The scourge of tribalism

The scourge of tribalism

Earlier said, a night in the village is an experience that entrances the senses, dazzling the sense of sight with the beauty of the million stars spread out on the navy blue blanket of the night sky, tickling the aural sense with the varied sounds of creaking crickets in the bushes and croaking frogs singing solos or in chorus in the little ponds out of which they come on a nocturnal basis to serenade potential mates and to exhort the early spring rains to fall on the world made bare by the winter.
It is a feel as ironic as the feel of the chilled (not chilly) night breeze gently brushing one’s exposed skin on the long vigil, telling one that the cold season is almost past; for the rites of spring are here and the flowers are in full bloom as the indigenous calendar marks yet another new year. The air smells of the tantalising scent of moist earth and the cotton clouds promise rain as one wishes for a deluge in these drought plagued days of the fancy term ‘global warming’. Times have changed, and with them too the flow of predictable events that came with the time and the season.

Haphazard is the manner with which the events of time have been scattered by the hand of the careless human, wanting to be both the king of the world regardless of the fact that he is the youngest, wanting to be the lord despite being the most uncouth of the serfs of Mother Nature. Human nature is one strange phenomenon, an imposing monster of ever-changing facts whose change is as mobile as the scintillating shades of the irridiscent serpent’s slough, changing with the shadows.
Man is king when it suits him, servant when the times and nature prove too hard to deal with, a beggar when times are desperate and a snob when fortune’s whim turns his way. I guess that the human being is one lying entity, a creature of convenience of sorts at whose core lies the need to serve the self before thinking of the others. It is only when the human mind has developed fully that the human being thinks of others before himself.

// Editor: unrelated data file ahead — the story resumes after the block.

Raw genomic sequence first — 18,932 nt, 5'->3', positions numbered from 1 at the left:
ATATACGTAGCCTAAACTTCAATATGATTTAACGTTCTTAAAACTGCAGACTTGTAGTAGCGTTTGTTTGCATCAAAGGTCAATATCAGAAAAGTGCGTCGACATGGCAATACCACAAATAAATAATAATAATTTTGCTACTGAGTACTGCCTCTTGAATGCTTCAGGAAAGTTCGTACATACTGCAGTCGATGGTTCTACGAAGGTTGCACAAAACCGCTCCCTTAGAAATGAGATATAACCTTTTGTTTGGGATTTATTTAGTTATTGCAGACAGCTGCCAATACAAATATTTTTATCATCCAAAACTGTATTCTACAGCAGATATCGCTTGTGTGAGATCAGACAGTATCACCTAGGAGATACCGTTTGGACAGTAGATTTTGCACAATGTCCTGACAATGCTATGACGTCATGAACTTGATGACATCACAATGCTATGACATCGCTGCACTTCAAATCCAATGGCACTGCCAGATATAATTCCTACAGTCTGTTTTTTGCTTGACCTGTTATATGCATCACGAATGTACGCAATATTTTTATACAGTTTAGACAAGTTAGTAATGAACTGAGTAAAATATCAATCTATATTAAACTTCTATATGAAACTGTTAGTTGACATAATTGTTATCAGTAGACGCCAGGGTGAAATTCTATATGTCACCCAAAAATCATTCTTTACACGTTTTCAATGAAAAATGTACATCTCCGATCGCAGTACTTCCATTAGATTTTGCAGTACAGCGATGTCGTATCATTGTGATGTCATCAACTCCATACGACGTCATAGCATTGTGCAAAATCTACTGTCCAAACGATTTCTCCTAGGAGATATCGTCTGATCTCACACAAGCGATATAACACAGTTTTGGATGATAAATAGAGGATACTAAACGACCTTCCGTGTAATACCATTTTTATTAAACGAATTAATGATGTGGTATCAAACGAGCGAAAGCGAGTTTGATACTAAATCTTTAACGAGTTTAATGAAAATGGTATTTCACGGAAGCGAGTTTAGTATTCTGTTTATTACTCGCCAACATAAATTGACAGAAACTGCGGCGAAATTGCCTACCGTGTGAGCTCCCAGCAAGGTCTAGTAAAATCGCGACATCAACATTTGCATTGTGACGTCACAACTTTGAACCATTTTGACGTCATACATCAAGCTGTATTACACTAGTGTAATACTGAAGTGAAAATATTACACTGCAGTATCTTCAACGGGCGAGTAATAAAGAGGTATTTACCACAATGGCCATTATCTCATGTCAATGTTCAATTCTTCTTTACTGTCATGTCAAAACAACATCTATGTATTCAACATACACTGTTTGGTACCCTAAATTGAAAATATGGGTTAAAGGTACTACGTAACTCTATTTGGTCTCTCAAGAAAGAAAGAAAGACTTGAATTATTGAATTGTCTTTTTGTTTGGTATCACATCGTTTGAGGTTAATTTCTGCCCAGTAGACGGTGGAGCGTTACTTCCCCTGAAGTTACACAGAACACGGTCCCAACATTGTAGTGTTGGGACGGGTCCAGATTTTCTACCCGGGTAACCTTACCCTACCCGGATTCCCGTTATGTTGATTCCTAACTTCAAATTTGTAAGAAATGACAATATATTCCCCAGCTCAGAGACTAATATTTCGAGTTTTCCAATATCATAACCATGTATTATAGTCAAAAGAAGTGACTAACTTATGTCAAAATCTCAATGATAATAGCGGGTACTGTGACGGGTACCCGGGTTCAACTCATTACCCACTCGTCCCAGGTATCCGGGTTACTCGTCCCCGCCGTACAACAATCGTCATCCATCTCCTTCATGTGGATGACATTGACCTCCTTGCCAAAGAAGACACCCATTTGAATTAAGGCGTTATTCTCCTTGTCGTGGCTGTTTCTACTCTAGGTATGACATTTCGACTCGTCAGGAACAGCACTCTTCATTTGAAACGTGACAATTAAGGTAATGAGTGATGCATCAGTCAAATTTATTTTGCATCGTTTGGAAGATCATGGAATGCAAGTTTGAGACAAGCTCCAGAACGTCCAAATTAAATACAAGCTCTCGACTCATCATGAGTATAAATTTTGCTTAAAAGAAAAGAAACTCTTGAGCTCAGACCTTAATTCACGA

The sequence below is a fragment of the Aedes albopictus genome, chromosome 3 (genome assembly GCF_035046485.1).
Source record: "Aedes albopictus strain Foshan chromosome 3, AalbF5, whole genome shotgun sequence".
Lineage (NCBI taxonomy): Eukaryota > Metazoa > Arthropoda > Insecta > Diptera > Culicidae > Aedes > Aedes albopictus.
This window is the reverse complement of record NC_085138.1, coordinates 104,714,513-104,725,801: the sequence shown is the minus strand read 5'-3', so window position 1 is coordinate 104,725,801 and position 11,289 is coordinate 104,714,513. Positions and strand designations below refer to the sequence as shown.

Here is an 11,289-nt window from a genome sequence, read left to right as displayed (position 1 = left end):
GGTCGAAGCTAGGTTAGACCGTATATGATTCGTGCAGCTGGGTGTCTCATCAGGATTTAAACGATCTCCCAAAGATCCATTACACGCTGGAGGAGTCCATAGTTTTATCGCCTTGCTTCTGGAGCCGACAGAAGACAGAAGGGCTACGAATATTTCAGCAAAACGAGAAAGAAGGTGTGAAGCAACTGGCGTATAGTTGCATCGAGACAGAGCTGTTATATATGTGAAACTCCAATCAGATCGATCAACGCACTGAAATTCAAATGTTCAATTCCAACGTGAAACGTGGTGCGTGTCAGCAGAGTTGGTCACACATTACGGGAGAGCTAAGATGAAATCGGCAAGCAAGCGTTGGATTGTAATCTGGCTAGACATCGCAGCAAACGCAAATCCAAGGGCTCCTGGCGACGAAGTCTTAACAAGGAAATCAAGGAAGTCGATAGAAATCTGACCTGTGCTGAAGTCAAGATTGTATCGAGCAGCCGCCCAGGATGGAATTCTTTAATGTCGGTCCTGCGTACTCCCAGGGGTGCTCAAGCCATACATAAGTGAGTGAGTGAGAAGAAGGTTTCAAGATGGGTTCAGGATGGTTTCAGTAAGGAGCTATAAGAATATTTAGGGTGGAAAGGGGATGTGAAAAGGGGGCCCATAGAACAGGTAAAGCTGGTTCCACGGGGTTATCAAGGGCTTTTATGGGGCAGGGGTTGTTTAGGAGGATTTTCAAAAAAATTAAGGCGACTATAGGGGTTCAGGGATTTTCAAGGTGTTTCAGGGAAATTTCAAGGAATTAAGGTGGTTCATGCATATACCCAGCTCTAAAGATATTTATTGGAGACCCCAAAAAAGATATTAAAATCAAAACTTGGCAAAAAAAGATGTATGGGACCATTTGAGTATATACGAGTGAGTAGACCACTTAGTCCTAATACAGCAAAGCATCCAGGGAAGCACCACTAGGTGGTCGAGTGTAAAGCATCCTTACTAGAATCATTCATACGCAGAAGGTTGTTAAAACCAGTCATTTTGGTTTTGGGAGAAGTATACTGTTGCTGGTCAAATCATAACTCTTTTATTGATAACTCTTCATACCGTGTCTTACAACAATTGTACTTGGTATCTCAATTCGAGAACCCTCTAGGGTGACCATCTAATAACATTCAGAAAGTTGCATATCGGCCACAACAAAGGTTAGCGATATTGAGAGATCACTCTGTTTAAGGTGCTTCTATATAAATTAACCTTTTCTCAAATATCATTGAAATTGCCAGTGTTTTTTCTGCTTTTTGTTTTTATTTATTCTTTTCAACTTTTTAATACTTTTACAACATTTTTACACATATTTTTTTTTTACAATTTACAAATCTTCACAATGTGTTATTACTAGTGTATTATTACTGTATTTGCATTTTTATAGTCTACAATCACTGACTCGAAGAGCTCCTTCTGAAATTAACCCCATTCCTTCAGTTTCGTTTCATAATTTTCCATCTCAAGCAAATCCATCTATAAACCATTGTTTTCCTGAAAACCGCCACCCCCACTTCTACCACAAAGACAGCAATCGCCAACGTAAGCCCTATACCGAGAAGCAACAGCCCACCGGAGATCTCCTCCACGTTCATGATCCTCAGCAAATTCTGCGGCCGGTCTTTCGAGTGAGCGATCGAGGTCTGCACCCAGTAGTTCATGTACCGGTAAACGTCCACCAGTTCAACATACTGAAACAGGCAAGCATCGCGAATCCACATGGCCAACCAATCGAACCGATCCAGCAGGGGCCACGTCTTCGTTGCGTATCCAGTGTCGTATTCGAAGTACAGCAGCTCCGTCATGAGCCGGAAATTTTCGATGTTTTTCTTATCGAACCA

In a state of immature mind, the human being is a dangerous entity that aims not at harmonising the world for the benefit of the entire world but for the benefit of only self. We are where we are as the world because of this immature tendency working in tandem with all other deplorable behaviours.
In a state of relative harmony, the relationship is symbiotic and mutually beneficial, ensuring that all involved and related get to gain from the universal sense of peace gained from the relationship of episode of cooperation. There is no sense of imposition but equal opportunity here, the spark is respected for causing the flame, and the farmer is honoured for producing the food for the community.